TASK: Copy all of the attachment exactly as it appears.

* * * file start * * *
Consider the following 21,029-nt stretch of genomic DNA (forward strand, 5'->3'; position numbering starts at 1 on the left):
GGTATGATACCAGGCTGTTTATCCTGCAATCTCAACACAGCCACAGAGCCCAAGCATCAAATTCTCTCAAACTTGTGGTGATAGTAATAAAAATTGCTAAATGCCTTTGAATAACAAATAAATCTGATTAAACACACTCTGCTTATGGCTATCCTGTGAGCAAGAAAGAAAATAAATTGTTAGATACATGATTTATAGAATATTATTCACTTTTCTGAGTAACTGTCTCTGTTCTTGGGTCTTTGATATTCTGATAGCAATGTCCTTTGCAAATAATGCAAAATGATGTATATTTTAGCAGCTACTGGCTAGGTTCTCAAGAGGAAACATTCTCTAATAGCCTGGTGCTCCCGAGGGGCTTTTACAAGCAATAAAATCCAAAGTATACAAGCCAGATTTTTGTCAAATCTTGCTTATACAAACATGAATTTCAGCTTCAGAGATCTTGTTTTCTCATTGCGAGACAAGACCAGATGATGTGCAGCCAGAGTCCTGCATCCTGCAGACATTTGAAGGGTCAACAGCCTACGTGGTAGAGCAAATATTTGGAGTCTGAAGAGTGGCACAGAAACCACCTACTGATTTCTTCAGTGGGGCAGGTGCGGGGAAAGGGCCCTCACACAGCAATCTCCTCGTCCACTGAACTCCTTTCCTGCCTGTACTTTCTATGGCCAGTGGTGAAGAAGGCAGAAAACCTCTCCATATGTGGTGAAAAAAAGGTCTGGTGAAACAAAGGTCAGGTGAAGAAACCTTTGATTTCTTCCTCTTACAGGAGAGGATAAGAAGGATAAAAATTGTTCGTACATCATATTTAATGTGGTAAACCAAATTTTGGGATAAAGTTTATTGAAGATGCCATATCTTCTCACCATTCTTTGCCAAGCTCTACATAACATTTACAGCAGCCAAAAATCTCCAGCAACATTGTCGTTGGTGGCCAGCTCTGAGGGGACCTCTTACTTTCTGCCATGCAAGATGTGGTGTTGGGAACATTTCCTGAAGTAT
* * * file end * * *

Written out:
Consider the following 21,029-nt stretch of genomic DNA (forward strand, 5'->3'; position numbering starts at 1 on the left):
GGTATGATACCAGGCTGTTTATCCTGCAATCTCAACACAGCCACAGAGCCCAAGCATCAAATTCTCTCAAACTTGTGGTGATAGTAATAAAAATTGCTAAATGCCTTTGAATAACAAATAAATCTGATTAAACACACTCTGCTTATGGCTATCCTGTGAGCAAGAAAGAAAATAAATTGTTAGATACATGATTTATAGAATATTATTCACTTTTCTGAGTAACTGTCTCTGTTCTTGGGTCTTTGATATTCTGATAGCAATGTCCTTTGCAAATAATGCAAAATGATGTATATTTTAGCAGCTACTGGCTAGGTTCTCAAGAGGAAACATTCTCTAATAGCCTGGTGCTCCCGAGGGGCTTTTACAAGCAATAAAATCCAAAGTATACAAGCCAGATTTTTGTCAAATCTTGCTTATACAAACATGAATTTCAGCTTCAGAGATCTTGTTTTCTCATTGCGAGACAAGACCAGATGATGTGCAGCCAGAGTCCTGCATCCTGCAGACATTTGAAGGGTCAACAGCCTACGTGGTAGAGCAAATATTTGGAGTCTGAAGAGTGGCACAGAAACCACCTACTGATTTCTTCAGTGGGGCAGGTGCGGGGAAAGGGCCCTCACACAGCAATCTCCTCGTCCACTGAACTCCTTTCCTGCCTGTACTTTCTATGGCCAGTGGTGAAGAAGGCAGAAAACCTCTCCATATGTGGTGAAAAAAAGGTCTGGTGAAACAAAGGTCAGGTGAAGAAACCTTTGATTTCTTCCTCTTACAGGAGAGGATAAGAAGGATAAAAATTGTTCGTACATCATATTTAATGTGGTAAACCAAATTTTGGGATAAAGTTTATTGAAGATGCCATATCTTCTCACCATTCTTTGCCAAGCTCTACATAACATTTACAGCAGCCAAAAATCTCCAGCAACATTGTCGTTGGTGGCCAGCTCTGAGGGGACCTCTTACTTTCTGCCATGCAAGATGTGGTGTTGGGAACATTTCCTGAAGTAT